“One word, Leoni, 't is my first and last, That too soon his reluctant wing

Conscious the nightingale is nigh,
And never spoken but that life is past.
It is earth's lingering dreaming, that I pine To his own fair flower bring;

Must rival song and rival sigh
To know these lines will meet one look of Such as the lute, touch'd by no hand


Save by an angel's, wakes and weeps ; If possible upon thy heart to fling

Such is the sound that now to land One gentle memory, one soft thought to cling From the charmed water sweeps. To thy more mournful hours; to bid thee take Around the snowy foam-wreaths break, A pledge too dearly treasured for thy sake, The spirit band are on the lake. And one of mine. Ah! this may be forgiven; First, a gay train form’d of the hues "T is the last weakness of the bride of Heaven, of morning-skies and morning-dews: Which I shall be or ere this comes to tell How much thou hast been loved. Farewell, As eve's last cloud with them delay'd;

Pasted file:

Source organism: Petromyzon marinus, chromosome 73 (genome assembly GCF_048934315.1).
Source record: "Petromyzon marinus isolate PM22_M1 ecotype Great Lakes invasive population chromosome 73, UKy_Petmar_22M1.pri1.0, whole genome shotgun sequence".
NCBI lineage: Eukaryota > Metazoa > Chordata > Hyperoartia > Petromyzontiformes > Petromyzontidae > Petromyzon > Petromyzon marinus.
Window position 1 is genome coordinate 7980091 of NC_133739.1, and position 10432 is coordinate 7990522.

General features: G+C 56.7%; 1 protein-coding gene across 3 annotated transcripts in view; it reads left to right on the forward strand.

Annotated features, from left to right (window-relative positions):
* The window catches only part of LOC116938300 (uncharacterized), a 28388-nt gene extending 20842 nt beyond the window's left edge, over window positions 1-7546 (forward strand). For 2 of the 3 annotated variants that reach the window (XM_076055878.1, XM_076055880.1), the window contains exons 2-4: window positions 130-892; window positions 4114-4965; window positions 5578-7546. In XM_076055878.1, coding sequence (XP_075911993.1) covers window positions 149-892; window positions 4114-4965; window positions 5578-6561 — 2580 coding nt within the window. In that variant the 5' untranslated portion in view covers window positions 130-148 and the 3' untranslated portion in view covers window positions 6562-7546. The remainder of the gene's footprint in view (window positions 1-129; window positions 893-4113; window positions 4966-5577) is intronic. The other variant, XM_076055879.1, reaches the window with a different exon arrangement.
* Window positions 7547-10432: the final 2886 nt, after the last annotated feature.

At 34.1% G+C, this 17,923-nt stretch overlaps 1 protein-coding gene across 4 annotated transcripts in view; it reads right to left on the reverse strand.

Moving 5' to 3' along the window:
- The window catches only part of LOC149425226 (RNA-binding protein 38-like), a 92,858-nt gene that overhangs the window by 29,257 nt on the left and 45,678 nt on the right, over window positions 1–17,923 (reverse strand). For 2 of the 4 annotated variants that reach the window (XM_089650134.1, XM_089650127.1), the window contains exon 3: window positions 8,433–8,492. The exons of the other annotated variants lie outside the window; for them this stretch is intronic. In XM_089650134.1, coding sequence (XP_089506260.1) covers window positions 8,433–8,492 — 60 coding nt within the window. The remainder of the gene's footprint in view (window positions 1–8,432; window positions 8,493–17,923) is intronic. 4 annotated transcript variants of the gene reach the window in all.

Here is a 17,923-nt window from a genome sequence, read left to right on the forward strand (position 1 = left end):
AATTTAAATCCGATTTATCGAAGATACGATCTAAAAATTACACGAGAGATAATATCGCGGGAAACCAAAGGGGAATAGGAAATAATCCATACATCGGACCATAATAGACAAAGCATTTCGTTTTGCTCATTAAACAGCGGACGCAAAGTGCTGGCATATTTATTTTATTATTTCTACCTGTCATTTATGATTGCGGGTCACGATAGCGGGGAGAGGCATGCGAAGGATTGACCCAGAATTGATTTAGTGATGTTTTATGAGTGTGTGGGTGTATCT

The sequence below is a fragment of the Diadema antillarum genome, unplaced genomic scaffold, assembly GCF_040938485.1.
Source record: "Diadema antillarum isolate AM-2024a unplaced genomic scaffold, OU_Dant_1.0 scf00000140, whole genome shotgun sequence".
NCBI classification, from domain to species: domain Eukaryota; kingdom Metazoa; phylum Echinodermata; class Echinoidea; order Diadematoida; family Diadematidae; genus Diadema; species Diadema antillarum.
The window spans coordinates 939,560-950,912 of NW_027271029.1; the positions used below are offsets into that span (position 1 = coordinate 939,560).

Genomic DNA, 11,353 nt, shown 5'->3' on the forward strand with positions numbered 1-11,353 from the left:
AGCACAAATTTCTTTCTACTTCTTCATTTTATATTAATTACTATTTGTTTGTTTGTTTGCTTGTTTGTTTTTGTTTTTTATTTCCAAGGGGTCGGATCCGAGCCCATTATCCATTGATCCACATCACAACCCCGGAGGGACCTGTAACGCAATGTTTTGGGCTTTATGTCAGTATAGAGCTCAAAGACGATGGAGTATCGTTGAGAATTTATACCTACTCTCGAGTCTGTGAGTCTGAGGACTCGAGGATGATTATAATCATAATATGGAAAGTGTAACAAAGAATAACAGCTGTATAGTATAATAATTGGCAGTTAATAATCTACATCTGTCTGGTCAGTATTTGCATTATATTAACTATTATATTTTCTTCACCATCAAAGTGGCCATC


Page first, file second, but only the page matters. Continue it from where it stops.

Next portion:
A saffron-light around them play'd farewell!"

Such tints, when gazing from afar,

The dazed eye sees in midnight-star. He took her gift: well known the pledges They scatter'd flowers, and the stream


Grew like a garden, each small billow A wither'd rose, a tress of silken hair. Shining with the crimson gleam

The young rose flung upon its pillow;


And from their hands, and from their hair, She grew up a neglected child,
Blossoms and odours fill'd the air;

As pure, as beautiful, as wild
And some of them bore wreathed shells, As the field-flowers which were for years
Blush-dyed, from their coral cells, Her only comrades and compeers.
Whence the gale at twilight brought Time pass’d, and she, to woman grown,
The earliest lesson music caught :

Still, like a wood-bird, dwelt alone. And gave they now the sweetest tone, Save that, beside a peasant's hearth, That unto sea-born lyre was known; Tales of the race which gave her birth For they were echoes to the song